State of New York Supreme Court, Appellate Division Third Judicial Department
December 2, 2010
IN THE MATTER OF WILLIAM A. FIACCO, RESPONDENT,
DIANA L. ENGLER, APPELLANT.
Appeal from an order of the Family Court of Otsego County (Burns, J.), entered January 26, 2010, which, in a proceeding pursuant to Family Ct Act article 6, granted petitioner's motion to dismiss the petition, without prejudice.
The opinion of the court was delivered by: Kavanagh, J.
MEMORANDUM AND ORDER
Calendar Date: October 18, 2010
Before: Spain, J.P., Kavanagh, Stein, McCarthy and Egan Jr., JJ.
The parties are the parents of a child (born in 1993) and, pursuant to an order entered in 2006, respondent (hereinafter the mother) was awarded sole custody of the child, with petitioner (hereinafter the father) being permitted to have contact with the child through written communications and phone conversations monitored by the mother. In May 2009, the father filed a petition seeking full custody of the child, claiming that the mother had unreasonably restricted his contact and communication with the child. At the first appearance on this petition in June 2009, the father notified Family Court that he had filed complaints against his assigned counsel, as well as against the court and the attorney for the child. As a result, his counsel sought, and was permitted, to be relieved of the assignment. The father failed to appear at the next two scheduled court appearances and newly assigned counsel moved, by order to show cause, to be relieved. A third attorney was assigned to represent the father and a trial date of January 22, 2010 was set. Before the trial date, Family Court conducted a Lincoln hearing with the child. However, the day before trial, the father's counsel sent a letter on the father's behalf indicating that he wished to withdraw the custody petition. The mother, as well as the attorney for the child, advised that they would consent to a dismissal of the petition, but only on the condition that it be entered with prejudice. The court dismissed the petition without prejudice, and the mother now appeals.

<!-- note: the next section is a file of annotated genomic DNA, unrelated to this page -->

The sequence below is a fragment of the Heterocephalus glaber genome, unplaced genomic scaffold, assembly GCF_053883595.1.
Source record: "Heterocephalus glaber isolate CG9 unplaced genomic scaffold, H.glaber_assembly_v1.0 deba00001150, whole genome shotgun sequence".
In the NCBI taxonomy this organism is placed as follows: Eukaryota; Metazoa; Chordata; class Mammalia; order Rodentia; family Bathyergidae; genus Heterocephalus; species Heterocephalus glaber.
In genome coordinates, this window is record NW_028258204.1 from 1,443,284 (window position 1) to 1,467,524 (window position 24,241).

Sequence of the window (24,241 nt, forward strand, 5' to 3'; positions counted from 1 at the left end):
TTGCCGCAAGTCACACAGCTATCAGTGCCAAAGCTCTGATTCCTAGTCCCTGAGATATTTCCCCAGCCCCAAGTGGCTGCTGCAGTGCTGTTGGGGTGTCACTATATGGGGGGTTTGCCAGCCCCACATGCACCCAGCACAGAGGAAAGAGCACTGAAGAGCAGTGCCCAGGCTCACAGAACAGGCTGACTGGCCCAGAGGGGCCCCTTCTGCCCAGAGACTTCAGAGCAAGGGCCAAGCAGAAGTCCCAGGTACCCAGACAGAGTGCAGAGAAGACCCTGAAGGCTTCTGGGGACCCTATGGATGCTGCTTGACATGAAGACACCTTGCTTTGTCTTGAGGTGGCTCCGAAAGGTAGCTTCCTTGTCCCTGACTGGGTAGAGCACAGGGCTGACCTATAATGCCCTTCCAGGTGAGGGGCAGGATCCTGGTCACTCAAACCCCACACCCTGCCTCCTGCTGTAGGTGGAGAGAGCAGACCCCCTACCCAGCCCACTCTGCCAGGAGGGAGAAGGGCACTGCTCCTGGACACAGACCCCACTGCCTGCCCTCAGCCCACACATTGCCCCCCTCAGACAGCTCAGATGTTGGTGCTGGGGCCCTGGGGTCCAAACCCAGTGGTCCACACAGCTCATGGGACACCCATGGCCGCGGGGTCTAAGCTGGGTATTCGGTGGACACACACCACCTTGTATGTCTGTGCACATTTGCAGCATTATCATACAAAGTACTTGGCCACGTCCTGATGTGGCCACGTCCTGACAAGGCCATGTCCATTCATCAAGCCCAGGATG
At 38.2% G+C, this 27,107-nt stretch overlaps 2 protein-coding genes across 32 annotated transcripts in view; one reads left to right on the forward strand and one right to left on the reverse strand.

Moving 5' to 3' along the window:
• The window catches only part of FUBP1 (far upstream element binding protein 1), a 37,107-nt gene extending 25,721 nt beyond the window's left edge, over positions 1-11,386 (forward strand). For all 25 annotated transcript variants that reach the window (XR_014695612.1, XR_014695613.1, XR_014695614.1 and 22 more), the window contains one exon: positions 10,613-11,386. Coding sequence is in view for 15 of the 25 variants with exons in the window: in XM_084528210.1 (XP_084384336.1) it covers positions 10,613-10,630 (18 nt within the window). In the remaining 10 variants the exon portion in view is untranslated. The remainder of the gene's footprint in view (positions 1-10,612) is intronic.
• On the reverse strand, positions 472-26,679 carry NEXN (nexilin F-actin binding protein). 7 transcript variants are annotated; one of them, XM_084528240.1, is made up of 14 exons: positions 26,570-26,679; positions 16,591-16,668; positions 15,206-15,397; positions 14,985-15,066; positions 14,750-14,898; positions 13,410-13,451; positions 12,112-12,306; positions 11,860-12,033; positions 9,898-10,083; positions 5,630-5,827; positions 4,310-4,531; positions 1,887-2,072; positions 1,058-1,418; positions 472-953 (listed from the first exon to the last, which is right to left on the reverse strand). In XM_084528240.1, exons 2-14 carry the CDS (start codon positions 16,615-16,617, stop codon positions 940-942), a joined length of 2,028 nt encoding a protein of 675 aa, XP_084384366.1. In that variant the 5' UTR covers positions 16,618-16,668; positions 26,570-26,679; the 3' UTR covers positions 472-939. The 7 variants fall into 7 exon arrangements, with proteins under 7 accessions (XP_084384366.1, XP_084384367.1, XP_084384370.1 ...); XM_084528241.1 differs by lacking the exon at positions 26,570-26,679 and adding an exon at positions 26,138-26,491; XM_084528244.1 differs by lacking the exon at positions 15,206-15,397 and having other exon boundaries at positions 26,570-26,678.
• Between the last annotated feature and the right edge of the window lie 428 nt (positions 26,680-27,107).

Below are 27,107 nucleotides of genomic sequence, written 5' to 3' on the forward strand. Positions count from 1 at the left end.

"Generally, a voluntary discontinuance is without prejudice, unless the order, notice, or stipulation of discontinuance states otherwise. An order of discontinuance with prejudice is appropriate where such is necessary to prevent the plaintiff from harassing the defendant with further litigation" (NY Jur 2d, Actions § 125; see CPLR 3217; NBN Broadcasting v Sheridan Broadcasting Networks, 240 AD2d 319 ).*fn1 In this regard, whether an application to discontinue an action pursuant to CPLR 3217 (b) should be granted lies within the sound exercise of the court's discretion (see Pearson v New York City Health & Hosps. Corp. [Harlem Hosp. Ctr.], 10 NY3d 852, 854 ; Christenson v Gutman, 249 AD2d 805, 806 ), and such should be entered "upon terms and conditions, as the court deems proper" (CPLR 3217 [b]; see Siegel, NY Prac § 298 [4th ed]). Here, the father's request to discontinue this proceeding came on the eve of trial and only after the child had been compelled to participate in a Lincoln hearing.*fn2 Moreover, the father's persistent failure to appear as required at regularly scheduled court appearances provides ample support for the mother's contention that this petition was filed by him principally as a means by which he could harass and annoy her. As a result, we find that the discontinuance should have been with prejudice (compare Matter of Commissioner of Franklin County Dept. of Social Servs. v Terry M., 178 AD2d 881, 881-882 ).
Spain, J.P., Stein, McCarthy and Egan Jr., JJ., concur.
ORDERED that the order is modified, on the facts, without costs, by dismissing the petition with prejudice, and, as so modified, affirmed.
Robert D. Mayberger Clerk of the Court